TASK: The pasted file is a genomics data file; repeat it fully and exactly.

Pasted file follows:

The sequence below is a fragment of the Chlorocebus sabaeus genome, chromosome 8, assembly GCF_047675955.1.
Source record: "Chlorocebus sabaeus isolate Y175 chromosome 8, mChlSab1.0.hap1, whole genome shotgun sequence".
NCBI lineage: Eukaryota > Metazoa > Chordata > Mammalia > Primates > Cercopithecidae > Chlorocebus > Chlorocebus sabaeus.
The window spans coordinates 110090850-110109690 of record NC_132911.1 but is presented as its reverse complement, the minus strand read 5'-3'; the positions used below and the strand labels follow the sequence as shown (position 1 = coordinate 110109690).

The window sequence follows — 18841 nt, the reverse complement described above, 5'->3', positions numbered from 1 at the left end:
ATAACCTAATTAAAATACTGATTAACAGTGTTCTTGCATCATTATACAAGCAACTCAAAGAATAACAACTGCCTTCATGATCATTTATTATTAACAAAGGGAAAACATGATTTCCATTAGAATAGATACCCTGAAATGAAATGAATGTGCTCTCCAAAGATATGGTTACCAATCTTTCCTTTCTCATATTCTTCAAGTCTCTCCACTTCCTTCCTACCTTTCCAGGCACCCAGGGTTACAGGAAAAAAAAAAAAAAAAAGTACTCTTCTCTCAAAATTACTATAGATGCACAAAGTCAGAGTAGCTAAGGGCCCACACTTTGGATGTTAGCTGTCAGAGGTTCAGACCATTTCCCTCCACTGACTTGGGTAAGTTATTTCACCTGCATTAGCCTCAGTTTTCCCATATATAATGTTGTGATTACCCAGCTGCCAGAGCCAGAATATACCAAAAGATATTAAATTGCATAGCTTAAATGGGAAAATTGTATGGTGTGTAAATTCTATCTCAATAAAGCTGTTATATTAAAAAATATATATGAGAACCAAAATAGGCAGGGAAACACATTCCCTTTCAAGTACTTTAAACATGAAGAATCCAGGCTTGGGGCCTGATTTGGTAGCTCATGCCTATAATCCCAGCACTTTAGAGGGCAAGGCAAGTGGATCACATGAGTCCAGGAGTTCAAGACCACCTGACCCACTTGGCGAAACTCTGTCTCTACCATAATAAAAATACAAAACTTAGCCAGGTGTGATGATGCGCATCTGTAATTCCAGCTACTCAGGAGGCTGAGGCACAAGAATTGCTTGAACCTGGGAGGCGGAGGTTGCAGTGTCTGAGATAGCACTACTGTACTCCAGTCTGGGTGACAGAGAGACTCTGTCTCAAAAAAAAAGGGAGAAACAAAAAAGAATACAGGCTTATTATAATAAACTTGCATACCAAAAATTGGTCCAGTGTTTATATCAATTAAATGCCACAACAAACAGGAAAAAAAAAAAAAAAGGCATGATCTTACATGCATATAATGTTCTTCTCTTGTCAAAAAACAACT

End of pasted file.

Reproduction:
The sequence below is a fragment of the Chlorocebus sabaeus genome, chromosome 8, assembly GCF_047675955.1.
Source record: "Chlorocebus sabaeus isolate Y175 chromosome 8, mChlSab1.0.hap1, whole genome shotgun sequence".
NCBI lineage: Eukaryota > Metazoa > Chordata > Mammalia > Primates > Cercopithecidae > Chlorocebus > Chlorocebus sabaeus.
The window spans coordinates 110090850-110109690 of record NC_132911.1 but is presented as its reverse complement, the minus strand read 5'-3'; the positions used below and the strand labels follow the sequence as shown (position 1 = coordinate 110109690).

The window sequence follows — 18841 nt, the reverse complement described above, 5'->3', positions numbered from 1 at the left end:
ATAACCTAATTAAAATACTGATTAACAGTGTTCTTGCATCATTATACAAGCAACTCAAAGAATAACAACTGCCTTCATGATCATTTATTATTAACAAAGGGAAAACATGATTTCCATTAGAATAGATACCCTGAAATGAAATGAATGTGCTCTCCAAAGATATGGTTACCAATCTTTCCTTTCTCATATTCTTCAAGTCTCTCCACTTCCTTCCTACCTTTCCAGGCACCCAGGGTTACAGGAAAAAAAAAAAAAAAAAGTACTCTTCTCTCAAAATTACTATAGATGCACAAAGTCAGAGTAGCTAAGGGCCCACACTTTGGATGTTAGCTGTCAGAGGTTCAGACCATTTCCCTCCACTGACTTGGGTAAGTTATTTCACCTGCATTAGCCTCAGTTTTCCCATATATAATGTTGTGATTACCCAGCTGCCAGAGCCAGAATATACCAAAAGATATTAAATTGCATAGCTTAAATGGGAAAATTGTATGGTGTGTAAATTCTATCTCAATAAAGCTGTTATATTAAAAAATATATATGAGAACCAAAATAGGCAGGGAAACACATTCCCTTTCAAGTACTTTAAACATGAAGAATCCAGGCTTGGGGCCTGATTTGGTAGCTCATGCCTATAATCCCAGCACTTTAGAGGGCAAGGCAAGTGGATCACATGAGTCCAGGAGTTCAAGACCACCTGACCCACTTGGCGAAACTCTGTCTCTACCATAATAAAAATACAAAACTTAGCCAGGTGTGATGATGCGCATCTGTAATTCCAGCTACTCAGGAGGCTGAGGCACAAGAATTGCTTGAACCTGGGAGGCGGAGGTTGCAGTGTCTGAGATAGCACTACTGTACTCCAGTCTGGGTGACAGAGAGACTCTGTCTCAAAAAAAAAGGGAGAAACAAAAAAGAATACAGGCTTATTATAATAAACTTGCATACCAAAAATTGGTCCAGTGTTTATATCAATTAAATGCCACAACAAACAGGAAAAAAAAAAAAAAAGGCATGATCTTACATGCATATAATGTTCTTCTCTTGTCAAAAAACAACT